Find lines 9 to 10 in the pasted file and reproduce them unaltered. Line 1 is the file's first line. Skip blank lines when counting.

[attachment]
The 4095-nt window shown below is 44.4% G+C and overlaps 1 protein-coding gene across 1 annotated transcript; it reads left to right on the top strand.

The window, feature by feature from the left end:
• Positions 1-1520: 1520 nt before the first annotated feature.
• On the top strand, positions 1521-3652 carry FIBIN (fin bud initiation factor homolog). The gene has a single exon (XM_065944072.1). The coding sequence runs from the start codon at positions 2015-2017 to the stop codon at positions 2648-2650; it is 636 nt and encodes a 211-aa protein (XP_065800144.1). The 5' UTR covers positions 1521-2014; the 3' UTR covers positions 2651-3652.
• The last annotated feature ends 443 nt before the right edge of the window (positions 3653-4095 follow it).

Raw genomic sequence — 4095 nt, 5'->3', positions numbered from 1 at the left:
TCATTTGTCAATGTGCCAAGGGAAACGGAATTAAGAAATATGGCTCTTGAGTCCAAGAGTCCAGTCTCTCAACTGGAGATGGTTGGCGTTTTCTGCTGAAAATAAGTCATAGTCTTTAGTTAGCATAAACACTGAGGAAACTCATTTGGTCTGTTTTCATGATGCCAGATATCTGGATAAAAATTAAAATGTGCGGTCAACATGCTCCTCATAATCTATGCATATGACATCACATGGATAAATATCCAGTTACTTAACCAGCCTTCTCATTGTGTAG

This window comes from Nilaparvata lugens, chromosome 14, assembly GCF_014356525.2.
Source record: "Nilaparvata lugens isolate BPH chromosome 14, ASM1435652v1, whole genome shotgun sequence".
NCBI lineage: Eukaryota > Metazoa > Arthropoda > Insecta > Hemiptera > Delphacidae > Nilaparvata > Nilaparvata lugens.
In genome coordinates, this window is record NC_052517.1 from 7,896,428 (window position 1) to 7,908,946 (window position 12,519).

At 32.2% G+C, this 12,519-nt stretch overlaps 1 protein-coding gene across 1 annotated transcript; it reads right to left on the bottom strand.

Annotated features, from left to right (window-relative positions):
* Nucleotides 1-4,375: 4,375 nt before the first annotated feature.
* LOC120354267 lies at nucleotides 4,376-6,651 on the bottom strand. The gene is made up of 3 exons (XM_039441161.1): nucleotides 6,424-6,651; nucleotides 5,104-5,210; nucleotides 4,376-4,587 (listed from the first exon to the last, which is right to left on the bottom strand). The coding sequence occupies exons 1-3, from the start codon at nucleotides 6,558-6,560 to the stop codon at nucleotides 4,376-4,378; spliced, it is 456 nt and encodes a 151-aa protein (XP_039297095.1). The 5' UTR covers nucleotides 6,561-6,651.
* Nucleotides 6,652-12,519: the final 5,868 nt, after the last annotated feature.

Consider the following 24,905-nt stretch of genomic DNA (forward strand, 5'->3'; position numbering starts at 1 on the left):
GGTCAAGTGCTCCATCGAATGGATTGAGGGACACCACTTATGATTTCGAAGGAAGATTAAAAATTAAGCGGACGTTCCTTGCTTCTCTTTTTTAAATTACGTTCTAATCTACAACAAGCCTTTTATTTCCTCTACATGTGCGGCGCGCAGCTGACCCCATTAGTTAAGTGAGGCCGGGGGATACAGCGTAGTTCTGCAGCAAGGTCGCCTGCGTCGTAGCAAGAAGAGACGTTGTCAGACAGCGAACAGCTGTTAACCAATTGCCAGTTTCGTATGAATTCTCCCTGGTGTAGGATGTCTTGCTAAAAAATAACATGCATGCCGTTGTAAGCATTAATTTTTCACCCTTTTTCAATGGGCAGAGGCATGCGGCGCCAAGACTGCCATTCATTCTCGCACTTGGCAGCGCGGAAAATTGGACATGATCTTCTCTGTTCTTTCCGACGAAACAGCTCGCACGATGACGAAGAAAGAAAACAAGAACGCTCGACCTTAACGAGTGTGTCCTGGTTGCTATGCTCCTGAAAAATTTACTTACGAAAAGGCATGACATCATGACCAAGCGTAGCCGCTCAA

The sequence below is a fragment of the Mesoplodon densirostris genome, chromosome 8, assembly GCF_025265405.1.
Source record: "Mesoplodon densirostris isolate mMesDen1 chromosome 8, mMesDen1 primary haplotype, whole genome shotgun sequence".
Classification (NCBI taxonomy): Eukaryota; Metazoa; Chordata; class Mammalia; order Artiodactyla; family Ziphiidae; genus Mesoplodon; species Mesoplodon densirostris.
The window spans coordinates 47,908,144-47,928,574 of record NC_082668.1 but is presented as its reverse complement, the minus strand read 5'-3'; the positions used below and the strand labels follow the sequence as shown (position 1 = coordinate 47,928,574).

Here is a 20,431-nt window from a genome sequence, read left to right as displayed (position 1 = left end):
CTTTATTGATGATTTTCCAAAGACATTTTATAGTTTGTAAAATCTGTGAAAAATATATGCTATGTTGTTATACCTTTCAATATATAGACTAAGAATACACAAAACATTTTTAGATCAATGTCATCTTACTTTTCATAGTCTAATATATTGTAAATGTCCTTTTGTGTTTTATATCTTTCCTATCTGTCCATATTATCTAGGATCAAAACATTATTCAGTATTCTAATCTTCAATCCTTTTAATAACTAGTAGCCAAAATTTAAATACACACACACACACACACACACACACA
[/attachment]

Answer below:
Source record: "Nilaparvata lugens isolate BPH chromosome 14, ASM1435652v1, whole genome shotgun sequence".
NCBI lineage: Eukaryota > Metazoa > Arthropoda > Insecta > Hemiptera > Delphacidae > Nilaparvata > Nilaparvata lugens.